Total warehouse space to hit 33 billion square feet by 2025
The Warehouse Building Stock Database – a comprehensive assessment of the global warehouse industry – showed that in 2020 there were 150,000 warehouses globally, offering roughly 25 billion square feet of space. This figure is expected to rise by 5.2% year on year to 33 billion square feet in 2025. Though North America and Europe have by far the highest number of these installations per capita, warehouse growth in developing countries is set to take off as incomes rise. The shifting of supply chains away from China is also a driving factor in the proliferation of warehouses in fast-developing Southeast Asian economies such as Malaysia and Vietnam. By the end of 2025, the global stock of warehouses will be approaching 180,000, with China, the United States, Japan, India, and Germany accounting for over half of that number.
E-Commerce spike led to surge in new warehouse automation orders
Our forecasts show that warehouse automation revenues will increase by an average of 11.9% each year from 2019-2024. E-commerce demand rocketed during COVID-19, when the US Census Bureau, for example, estimated that online sales in North America increased by 50%. And much of this shift towards e-commerce is likely to be permanent. In 2020, particular pressure was put on the general merchandise, food and beverage and groceries sectors. This has hastened the pace at which retailers are automating warehousing processes to ensure speed and efficiency and facilitate social distancing. Global warehouse automation revenues in 2020 did in fact dip as the pandemic delayed projects from being completed in the year, and also hit durable and non-durable manufacturing, and the apparel industry in particular. But this temporary reduction in revenues is insignificant compared to the impressive year-on-year revenue growth in the rest of the 2019-2024 timeframe, as is clear from the graph below. Automation companies enjoyed record order intake in 2020 and are sitting on a huge backlog, with big players such as Dematic currently hiring 1,000 new people.
Automated micro-fulfillment: getting close to the customer
Several market trends in warehousing are set to grow radically in importance. One is automated micro-fulfillment centres (MFCs). Our recent report studied this market, comparing it with centralized warehousing and also exploring how automated MFC formats are likely to change over time.
We define an automated MFC as a goods-to-person picking system of less than 3,000m2. The majority have so far been retail-based, within existing stores, mostly in the grocery sector. Grocery chains have large real estate footprints so setting up MFCs is somewhat easier for them. General merchandise and apparel retailers, on the other hand, tend to operate from large out-of-town warehouse facilities, but face the same pressures as grocery to cope with e-commerce demand and also reduce delivery times. Some retailers will respond by setting up MFCs in existing manual distribution centres (DCs), others will set up stand-alone MFCs in empty high street units and shopping malls. Exotec and Attabotics have already installed a large number of automated MFCs for general merchandise and apparel retailers with many more in the pipeline. Another approach is service-based MFCs from companies such as Fabric. These are built and owned by the automation vendor and offered to customers on an OpEx basis. We predict that 110 automated MFC projects will be installed in 2021.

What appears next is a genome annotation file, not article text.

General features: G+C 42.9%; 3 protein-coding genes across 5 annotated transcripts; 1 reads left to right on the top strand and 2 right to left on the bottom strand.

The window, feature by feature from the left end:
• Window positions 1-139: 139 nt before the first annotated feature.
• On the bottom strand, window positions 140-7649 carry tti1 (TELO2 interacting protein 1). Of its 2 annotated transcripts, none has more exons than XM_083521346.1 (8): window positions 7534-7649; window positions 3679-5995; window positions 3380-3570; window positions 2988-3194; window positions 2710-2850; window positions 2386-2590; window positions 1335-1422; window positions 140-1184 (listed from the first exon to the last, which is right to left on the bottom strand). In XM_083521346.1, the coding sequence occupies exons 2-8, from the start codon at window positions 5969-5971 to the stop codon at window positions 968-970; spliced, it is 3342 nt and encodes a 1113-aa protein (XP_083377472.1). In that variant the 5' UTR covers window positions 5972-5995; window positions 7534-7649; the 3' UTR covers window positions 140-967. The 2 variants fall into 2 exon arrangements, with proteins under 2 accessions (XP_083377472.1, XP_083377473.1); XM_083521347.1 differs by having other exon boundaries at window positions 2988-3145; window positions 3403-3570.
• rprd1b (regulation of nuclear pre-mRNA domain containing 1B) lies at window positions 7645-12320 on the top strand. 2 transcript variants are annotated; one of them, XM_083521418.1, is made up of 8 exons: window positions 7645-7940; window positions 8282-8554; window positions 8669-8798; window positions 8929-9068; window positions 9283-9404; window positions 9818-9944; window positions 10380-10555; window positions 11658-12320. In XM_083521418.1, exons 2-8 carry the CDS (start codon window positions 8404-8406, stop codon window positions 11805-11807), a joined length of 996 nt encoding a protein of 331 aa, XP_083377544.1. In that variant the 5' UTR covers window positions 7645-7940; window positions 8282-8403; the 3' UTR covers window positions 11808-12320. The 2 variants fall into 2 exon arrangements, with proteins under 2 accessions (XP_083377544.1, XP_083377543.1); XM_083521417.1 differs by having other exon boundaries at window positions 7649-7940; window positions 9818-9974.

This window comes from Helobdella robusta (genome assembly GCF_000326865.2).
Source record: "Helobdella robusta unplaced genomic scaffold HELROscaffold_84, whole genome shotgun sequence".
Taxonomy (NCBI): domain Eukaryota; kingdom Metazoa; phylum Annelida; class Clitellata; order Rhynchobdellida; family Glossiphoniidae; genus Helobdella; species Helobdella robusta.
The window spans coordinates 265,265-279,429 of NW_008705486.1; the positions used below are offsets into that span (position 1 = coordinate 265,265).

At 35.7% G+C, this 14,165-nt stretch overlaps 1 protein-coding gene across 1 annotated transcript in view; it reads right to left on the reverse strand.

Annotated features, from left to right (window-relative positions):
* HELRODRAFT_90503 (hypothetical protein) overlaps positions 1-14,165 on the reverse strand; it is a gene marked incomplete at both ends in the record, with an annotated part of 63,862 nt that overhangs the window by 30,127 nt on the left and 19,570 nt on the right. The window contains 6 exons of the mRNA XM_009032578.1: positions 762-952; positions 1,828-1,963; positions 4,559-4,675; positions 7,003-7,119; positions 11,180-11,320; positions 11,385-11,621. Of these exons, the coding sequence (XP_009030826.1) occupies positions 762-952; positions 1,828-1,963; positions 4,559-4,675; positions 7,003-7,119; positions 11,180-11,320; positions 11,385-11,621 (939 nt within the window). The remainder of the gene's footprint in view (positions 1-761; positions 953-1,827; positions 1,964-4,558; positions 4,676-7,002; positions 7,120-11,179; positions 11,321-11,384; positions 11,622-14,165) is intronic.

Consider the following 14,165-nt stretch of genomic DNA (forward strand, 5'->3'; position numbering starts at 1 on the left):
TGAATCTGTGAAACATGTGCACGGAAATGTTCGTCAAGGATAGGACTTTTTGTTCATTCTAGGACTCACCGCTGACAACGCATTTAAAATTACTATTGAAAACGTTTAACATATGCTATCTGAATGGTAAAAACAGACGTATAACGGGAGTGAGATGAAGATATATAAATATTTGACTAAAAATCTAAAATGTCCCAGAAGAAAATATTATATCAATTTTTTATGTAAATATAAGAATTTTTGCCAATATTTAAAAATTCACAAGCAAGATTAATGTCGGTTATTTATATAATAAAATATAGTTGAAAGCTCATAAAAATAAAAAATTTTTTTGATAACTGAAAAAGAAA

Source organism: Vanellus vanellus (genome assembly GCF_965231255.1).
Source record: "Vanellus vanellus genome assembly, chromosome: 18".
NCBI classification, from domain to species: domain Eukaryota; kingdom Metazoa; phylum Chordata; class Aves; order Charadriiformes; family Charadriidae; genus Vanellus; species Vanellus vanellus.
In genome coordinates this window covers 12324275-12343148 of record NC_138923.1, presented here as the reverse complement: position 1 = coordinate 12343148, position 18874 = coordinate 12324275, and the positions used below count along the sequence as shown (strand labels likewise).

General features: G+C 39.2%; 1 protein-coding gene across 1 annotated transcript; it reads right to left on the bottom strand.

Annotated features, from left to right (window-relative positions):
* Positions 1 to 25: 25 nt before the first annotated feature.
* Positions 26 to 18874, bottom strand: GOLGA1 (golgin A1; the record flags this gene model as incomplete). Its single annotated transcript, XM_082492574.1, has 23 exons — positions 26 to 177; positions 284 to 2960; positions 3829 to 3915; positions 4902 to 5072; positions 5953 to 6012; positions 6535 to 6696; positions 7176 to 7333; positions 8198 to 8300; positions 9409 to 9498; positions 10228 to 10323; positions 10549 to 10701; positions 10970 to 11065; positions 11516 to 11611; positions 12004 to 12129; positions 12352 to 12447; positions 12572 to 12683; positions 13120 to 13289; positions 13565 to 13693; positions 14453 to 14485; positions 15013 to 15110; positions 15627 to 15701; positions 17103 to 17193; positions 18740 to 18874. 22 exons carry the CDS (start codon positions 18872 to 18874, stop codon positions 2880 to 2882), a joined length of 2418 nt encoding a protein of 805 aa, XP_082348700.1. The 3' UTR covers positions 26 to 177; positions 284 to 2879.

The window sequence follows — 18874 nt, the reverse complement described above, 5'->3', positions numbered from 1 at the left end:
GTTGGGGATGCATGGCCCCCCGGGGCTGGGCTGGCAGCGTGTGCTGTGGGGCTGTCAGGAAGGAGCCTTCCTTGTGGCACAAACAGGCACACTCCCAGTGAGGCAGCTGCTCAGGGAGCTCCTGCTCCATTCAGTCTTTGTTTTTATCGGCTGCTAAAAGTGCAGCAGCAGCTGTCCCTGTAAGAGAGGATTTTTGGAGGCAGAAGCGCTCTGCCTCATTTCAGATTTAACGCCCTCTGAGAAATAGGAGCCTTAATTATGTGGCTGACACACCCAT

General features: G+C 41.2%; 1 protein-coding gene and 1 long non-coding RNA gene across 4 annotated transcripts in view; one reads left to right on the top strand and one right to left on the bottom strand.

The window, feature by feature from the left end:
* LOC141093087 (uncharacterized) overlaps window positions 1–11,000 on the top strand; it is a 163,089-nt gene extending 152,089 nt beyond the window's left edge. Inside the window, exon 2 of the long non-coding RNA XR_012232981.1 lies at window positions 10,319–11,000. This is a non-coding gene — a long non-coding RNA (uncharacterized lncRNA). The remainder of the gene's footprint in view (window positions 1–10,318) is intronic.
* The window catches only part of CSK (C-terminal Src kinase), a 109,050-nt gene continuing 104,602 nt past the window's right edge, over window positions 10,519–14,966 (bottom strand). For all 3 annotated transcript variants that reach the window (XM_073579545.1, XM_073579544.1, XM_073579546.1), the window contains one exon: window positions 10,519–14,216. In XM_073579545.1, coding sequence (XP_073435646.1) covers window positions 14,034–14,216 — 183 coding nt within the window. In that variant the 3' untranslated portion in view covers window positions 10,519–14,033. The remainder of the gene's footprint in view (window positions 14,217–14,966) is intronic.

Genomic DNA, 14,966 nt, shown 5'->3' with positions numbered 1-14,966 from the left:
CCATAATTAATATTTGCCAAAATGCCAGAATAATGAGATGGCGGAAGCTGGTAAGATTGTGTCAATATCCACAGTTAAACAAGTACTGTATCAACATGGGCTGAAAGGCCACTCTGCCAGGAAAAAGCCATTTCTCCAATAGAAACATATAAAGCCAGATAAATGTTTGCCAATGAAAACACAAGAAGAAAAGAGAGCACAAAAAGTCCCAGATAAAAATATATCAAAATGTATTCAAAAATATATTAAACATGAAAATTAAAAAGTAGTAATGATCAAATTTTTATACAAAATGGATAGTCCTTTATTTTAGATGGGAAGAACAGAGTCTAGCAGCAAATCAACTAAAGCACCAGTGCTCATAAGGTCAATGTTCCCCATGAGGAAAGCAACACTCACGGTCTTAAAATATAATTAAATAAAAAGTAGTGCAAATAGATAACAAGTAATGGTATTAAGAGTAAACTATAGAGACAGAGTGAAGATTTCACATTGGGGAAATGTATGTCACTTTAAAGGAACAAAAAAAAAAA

Automated machinery servicing: unmined gold for OEMs and integrators
The servicing and maintenance of warehouse automation equipment is a lucrative area. Our latest report on this market predicts that revenues for servicing installed automation machinery will see double-digit growth, year on year, from $4.3bn in 2020 to $8.7bn in 2025. The automated equipment servicing market is stable and offers higher margins than machinery sales. And the research shows considerable potential in the market for OEMs and integrators to exploit, with many end-users currently conducting maintenance in-house, or through third parties, and a significant number of them considering it cost-effective to leave their machinery un-serviced. In fact, the potential revenue to be made by an OEM or integrator offering a lifetime service contract on an automation project is equivalent to the CAPEX spent on the installation itself. Meanwhile, the increasing complexity of automation machinery makes good service contracts ever more important.